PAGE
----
3. I think you have to know the enemy/darkness to defeat it. Case in point…..do we “know” the culture of the terrorists we fight? Our President barely off the ranch in Crawford underestimated knowing who we were fighting and the long history of these people. Can we win the hearts and mind of the people if we don’t know the people we’re trying to win over?

    I think we do have to peer into the darkness and take what we can from it, it’s part of us, but it has to be tempered with the balance of the light. Look at the yin and yang symbol. Over simplified? Maybe. Maybe not. The ancients long ago knew about balance in all things and this culture barely pays any attention.

    As a Goddess Advocate the end of the year is the dark time of the year. It’s the time after the literal or metaphoric harvest. It’s the time to go within. To take stock of the past year. It’s from the darkness life springs forth in the dark soil or within the womb. We can derive many gifts from the dark. I for one look a people or incidents I might deem “harmful dark” and see them as symbols of what I’d never want to perpetuate. I think about how hard and dark times have made me stronger, more passionate, more determined, more aware.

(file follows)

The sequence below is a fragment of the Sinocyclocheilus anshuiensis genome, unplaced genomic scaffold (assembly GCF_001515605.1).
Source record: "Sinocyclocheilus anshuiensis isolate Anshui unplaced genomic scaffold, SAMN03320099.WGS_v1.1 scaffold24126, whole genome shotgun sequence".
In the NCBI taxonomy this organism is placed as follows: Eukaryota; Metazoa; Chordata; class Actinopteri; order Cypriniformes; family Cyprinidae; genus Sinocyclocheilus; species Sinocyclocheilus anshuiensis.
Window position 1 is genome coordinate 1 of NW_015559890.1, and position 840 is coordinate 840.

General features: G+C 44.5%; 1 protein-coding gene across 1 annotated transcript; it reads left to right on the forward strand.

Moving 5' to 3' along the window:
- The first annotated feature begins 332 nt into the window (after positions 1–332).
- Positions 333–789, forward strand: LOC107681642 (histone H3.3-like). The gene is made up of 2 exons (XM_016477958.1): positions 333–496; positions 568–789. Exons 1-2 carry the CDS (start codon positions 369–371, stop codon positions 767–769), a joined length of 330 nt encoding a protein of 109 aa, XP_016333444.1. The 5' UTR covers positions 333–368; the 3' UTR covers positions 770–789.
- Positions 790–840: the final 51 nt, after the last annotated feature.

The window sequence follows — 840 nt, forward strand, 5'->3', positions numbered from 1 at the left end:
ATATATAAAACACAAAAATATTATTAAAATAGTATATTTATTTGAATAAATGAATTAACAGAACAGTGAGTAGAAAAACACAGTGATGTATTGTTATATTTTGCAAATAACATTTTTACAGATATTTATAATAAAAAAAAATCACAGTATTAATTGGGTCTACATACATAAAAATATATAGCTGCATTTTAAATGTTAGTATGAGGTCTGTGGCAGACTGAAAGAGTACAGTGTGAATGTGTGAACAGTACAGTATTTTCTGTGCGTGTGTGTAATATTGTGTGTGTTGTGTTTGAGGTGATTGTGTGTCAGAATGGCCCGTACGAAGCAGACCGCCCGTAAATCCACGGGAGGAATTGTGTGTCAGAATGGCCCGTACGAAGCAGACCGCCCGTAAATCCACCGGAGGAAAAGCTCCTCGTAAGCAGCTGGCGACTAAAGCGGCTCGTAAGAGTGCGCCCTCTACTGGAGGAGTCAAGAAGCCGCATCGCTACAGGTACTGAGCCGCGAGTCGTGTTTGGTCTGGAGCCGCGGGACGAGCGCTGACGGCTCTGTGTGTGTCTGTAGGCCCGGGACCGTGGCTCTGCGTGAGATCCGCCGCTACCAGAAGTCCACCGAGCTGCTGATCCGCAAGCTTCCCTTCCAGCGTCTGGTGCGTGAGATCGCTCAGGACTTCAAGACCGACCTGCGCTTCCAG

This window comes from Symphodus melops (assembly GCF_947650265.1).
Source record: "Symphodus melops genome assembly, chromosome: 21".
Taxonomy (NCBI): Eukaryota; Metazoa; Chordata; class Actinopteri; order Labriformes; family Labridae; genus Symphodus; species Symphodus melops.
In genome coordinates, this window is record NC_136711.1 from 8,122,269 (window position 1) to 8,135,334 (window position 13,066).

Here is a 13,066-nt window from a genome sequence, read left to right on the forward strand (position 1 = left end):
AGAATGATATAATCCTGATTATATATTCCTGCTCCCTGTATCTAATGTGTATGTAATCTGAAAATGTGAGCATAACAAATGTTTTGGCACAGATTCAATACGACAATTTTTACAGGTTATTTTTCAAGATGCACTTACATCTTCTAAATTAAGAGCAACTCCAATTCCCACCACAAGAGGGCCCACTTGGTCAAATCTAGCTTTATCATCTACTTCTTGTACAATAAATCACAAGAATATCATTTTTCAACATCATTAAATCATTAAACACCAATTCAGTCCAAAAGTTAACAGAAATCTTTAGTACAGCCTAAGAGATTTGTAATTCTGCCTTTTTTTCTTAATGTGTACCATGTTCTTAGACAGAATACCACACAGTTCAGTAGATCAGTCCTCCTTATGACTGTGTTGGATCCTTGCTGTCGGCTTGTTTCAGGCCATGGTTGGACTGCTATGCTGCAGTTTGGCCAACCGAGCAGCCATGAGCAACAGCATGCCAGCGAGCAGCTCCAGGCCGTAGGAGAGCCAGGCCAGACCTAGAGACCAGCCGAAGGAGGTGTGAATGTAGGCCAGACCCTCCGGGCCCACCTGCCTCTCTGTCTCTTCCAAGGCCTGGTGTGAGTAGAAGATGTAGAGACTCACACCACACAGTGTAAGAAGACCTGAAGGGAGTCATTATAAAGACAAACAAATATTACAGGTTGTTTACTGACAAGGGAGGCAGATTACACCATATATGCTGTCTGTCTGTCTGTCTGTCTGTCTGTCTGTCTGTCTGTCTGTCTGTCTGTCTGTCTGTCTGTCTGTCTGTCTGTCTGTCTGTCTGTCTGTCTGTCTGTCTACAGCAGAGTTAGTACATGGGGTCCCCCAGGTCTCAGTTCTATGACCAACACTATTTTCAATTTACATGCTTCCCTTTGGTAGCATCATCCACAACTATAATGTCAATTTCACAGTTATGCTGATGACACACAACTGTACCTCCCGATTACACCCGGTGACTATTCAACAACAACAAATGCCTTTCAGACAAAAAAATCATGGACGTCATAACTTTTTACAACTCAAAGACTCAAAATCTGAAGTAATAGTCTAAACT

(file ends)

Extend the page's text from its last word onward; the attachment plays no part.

I’m just thinking out loud. Thanks for letting me ramble.

  4. This is so great Karen. Your comment about looking at people or incidents you might deem “harmful dark” and see them as symbols of what you’d never want to perpetuate hit home. Peering into the darkness and taking what we can get from it — receiving the gifts of the dark — while tempering with the balance of the light — this is all making sense to me. Thank you for your yin and yang analogy. I think simplicity can be so revealing.